Cunninghamia lanceolata (Lamb.) Hook.

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Credits

Article from Bean's Trees and Shrubs Hardy in the British Isles

Recommended citation
'Cunninghamia lanceolata' from the website Trees and Shrubs Online (treesandshrubsonline.org/articles/cunninghamia/cunninghamia-lanceolata/). Accessed 2020-09-23.

Genus

Synonyms

  • Pinus lanceolata Lamb.
  • C. sinensis Rich.

Other species in genus

Glossary

glabrous
Lacking hairs smooth. glabrescent Becoming hairless.
lanceolate
Lance-shaped; broadest in middle tapering to point.
linear
Strap-shaped.
midrib
midveinCentral and principal vein in a leaf.
ovate
Egg-shaped; broadest towards the stem.

References

There are currently no active references in this article.

Credits

Article from Bean's Trees and Shrubs Hardy in the British Isles

Recommended citation
'Cunninghamia lanceolata' from the website Trees and Shrubs Online (treesandshrubsonline.org/articles/cunninghamia/cunninghamia-lanceolata/). Accessed 2020-09-23.

An evergreen tree up to 150 ft high in a wild state, and up to two-thirds as high in Britain, with a scaling bark; young wood hidden on the upper side by the bases of the densely packed leaves, pale green and glabrous beneath. Leaves persistent about five years, springing equally from all round the stem, but twisted at the stalkless base so as to come into two opposite, spreading, horizontal ranks; they are linear-lanceolate, 1 to 214 in. long, 112 to 316 in. wide; minutely toothed, tapered to a long, fine point; dark glossy bluish green above, with a broad stomatic band beneath along each side the midrib. Cones roundish, rather broader than long, about 112 in. wide; scales broadly ovate, with an abrupt, slender point, and irregularly toothed margins.

Native of China; introduced to Kew by William Kerr in 1804. In general appearance it bears considerable resemblance to the araucarias, especially to A. angustifolia, and it appears to be related to that genus. It represents one of the world’s most ancient types of vegetation, a very similar plant being found in a fossil state.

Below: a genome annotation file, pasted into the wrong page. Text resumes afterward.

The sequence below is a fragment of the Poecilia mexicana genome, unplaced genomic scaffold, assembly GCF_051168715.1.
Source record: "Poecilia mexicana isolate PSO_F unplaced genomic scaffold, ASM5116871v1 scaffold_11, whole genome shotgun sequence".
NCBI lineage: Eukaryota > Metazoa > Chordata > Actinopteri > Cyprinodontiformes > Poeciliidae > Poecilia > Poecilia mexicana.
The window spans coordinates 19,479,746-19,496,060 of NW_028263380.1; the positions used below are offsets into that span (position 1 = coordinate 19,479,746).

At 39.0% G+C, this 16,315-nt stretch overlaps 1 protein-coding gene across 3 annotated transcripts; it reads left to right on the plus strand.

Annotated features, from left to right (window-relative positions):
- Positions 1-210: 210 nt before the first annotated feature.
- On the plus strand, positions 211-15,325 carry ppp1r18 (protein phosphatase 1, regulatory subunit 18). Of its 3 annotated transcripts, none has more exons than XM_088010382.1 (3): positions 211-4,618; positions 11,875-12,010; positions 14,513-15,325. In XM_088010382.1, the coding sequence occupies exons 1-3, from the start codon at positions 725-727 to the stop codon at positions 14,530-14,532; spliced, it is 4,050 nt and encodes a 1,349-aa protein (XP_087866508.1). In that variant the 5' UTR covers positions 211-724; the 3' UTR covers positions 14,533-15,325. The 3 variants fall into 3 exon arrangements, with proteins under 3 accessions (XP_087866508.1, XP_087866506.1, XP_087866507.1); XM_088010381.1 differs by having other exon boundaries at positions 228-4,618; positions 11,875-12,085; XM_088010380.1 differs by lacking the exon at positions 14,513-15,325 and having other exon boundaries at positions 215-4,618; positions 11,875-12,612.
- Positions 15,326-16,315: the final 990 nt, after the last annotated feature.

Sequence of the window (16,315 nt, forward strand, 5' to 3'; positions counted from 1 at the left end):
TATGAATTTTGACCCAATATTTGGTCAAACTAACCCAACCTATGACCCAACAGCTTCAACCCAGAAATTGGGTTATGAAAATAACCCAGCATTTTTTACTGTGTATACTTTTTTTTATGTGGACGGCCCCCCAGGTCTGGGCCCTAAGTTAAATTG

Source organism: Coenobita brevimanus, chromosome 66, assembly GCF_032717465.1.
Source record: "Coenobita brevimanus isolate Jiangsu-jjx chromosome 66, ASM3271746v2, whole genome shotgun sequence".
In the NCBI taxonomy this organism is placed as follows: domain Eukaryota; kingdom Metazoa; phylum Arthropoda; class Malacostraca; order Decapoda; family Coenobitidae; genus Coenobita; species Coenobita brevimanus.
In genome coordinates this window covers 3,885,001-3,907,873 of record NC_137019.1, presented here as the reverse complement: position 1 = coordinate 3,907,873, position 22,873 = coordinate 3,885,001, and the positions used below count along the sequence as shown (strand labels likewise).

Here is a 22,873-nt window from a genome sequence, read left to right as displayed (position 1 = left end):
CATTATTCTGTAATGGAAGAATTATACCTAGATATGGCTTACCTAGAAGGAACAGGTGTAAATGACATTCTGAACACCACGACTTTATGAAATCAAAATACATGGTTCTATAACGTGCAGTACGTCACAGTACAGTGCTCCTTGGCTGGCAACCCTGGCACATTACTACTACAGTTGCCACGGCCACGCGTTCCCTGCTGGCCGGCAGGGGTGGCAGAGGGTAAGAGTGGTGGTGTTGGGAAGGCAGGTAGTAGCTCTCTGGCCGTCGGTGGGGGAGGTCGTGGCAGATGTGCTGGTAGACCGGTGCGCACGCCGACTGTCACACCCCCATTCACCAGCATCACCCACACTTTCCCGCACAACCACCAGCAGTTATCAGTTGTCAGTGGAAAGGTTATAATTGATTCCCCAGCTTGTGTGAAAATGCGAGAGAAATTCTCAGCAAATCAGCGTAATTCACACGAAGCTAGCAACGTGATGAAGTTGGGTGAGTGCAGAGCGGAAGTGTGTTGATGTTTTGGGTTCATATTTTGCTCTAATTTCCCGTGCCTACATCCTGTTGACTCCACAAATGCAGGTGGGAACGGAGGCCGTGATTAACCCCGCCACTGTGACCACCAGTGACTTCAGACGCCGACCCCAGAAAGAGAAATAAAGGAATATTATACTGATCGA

The trees mentioned in previous editions as the best in the early years of this century still exist. They are: Killerton, Devon, about 68 × 4 ft (1913), now 79 × 734 ft (1959); Bicton, Devon, 56 × 434 ft (1908), now 102 × 712 ft (1964); Pencarrow, Cornwall, pl. 1850, 40 × 434 ft (1908), now 79 × 812 ft (1957); Claremont, Surrey, pl. 1819, 36 ft (1913), now 52 × 614 ft (1965). Other trees of size are: Trebah, Cornwall, 80 × 714 ft (1959), and Longleat, Wilts., 76 × 614 ft (1963). C. lanceolata reaches its best dimensions in the rainier parts of the country, but it has grown well in the National Pinetum in Kent where a tree planted in 1925 is now 47 ft high (1963); at Benenden, in the same county, there is a specimen 59 ft high.

From the Supplement (Vol. V)

specimens: National Pinetum, Bedgebury, Kent, 59 × 512 ft (1980); Benenden House, Kent, 62 × 434 ft (1979); Claremont, Surrey, 64 × 634 ft (1979); Beechlands, Sussex, 50 × 5 ft in 1907, since cut back and 50 × 714 ft (1981); Sheffield Park, Sussex, 66 × 734 ft (1979); Longleat, Wilts., 82 × 614 ft (1971); Tottenham House, Wilts., 50 × 814 ft + 434 ft (1977); Killerton, Devon, 85 × 814 ft (1983); Bicton, Devon, 100 × 814 ft (1977); Escot, Devon, 80 × 814 ft (1982); Pencarrow, Cornwall, 82 × 834 ft (1975); Trebah, Cornwall, 85 × 734 ft (1984); Scorrier House, Cornwall, 56 × 512 ft (1979); Glendurgan, Cornwall, 64 × 814 ft (1984); Oakley Park, Shrops., 70 × 612 ft (1978); Powerscourt, Co. Wicklow, Eire, 36 × 4 ft in 1931, now 60 × 534 ft (1980); Mount Usher, Co. Wicklow, Eire, 67 × 812 ft and 67 × 712 ft (1975).

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